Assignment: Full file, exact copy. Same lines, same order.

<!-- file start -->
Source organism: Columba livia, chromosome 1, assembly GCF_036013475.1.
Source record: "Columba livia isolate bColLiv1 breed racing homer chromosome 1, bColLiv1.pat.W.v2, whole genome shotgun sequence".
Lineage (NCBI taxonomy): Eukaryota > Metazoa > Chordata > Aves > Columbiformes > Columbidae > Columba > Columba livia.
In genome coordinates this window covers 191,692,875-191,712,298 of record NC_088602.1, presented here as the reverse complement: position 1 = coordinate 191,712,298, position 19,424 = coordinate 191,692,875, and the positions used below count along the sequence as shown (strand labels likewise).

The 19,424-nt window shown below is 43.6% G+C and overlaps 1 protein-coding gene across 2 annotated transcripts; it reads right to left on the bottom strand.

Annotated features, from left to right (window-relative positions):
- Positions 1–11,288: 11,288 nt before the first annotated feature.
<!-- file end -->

Source organism: Columba livia, chromosome 1, assembly GCF_036013475.1.
Source record: "Columba livia isolate bColLiv1 breed racing homer chromosome 1, bColLiv1.pat.W.v2, whole genome shotgun sequence".
Lineage (NCBI taxonomy): Eukaryota > Metazoa > Chordata > Aves > Columbiformes > Columbidae > Columba > Columba livia.
In genome coordinates this window covers 191,692,875-191,712,298 of record NC_088602.1, presented here as the reverse complement: position 1 = coordinate 191,712,298, position 19,424 = coordinate 191,692,875, and the positions used below count along the sequence as shown (strand labels likewise).

The 19,424-nt window shown below is 43.6% G+C and overlaps 1 protein-coding gene across 2 annotated transcripts; it reads right to left on the bottom strand.

Annotated features, from left to right (window-relative positions):
- Positions 1–11,288: 11,288 nt before the first annotated feature.